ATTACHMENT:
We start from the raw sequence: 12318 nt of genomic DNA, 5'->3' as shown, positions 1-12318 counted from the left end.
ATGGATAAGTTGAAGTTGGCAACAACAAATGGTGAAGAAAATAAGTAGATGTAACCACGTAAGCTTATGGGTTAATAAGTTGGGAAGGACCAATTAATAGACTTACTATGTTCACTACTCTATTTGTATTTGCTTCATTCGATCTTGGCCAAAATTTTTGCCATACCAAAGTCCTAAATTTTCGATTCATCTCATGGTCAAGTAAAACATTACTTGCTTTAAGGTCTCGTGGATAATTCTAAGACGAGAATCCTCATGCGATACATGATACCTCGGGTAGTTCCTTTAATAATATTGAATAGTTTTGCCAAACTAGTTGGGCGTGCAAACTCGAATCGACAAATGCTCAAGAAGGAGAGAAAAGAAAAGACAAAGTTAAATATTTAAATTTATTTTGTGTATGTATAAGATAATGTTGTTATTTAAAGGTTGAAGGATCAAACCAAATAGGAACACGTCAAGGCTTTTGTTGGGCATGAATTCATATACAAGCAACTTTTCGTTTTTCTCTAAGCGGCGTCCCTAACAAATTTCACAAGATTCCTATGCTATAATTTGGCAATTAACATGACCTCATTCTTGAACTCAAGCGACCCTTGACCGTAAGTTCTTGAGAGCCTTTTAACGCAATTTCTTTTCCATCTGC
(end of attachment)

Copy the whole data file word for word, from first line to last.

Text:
We start from the raw sequence: 12318 nt of genomic DNA, 5'->3' as shown, positions 1-12318 counted from the left end.
ATGGATAAGTTGAAGTTGGCAACAACAAATGGTGAAGAAAATAAGTAGATGTAACCACGTAAGCTTATGGGTTAATAAGTTGGGAAGGACCAATTAATAGACTTACTATGTTCACTACTCTATTTGTATTTGCTTCATTCGATCTTGGCCAAAATTTTTGCCATACCAAAGTCCTAAATTTTCGATTCATCTCATGGTCAAGTAAAACATTACTTGCTTTAAGGTCTCGTGGATAATTCTAAGACGAGAATCCTCATGCGATACATGATACCTCGGGTAGTTCCTTTAATAATATTGAATAGTTTTGCCAAACTAGTTGGGCGTGCAAACTCGAATCGACAAATGCTCAAGAAGGAGAGAAAAGAAAAGACAAAGTTAAATATTTAAATTTATTTTGTGTATGTATAAGATAATGTTGTTATTTAAAGGTTGAAGGATCAAACCAAATAGGAACACGTCAAGGCTTTTGTTGGGCATGAATTCATATACAAGCAACTTTTCGTTTTTCTCTAAGCGGCGTCCCTAACAAATTTCACAAGATTCCTATGCTATAATTTGGCAATTAACATGACCTCATTCTTGAACTCAAGCGACCCTTGACCGTAAGTTCTTGAGAGCCTTTTAACGCAATTTCTTTTCCATCTGC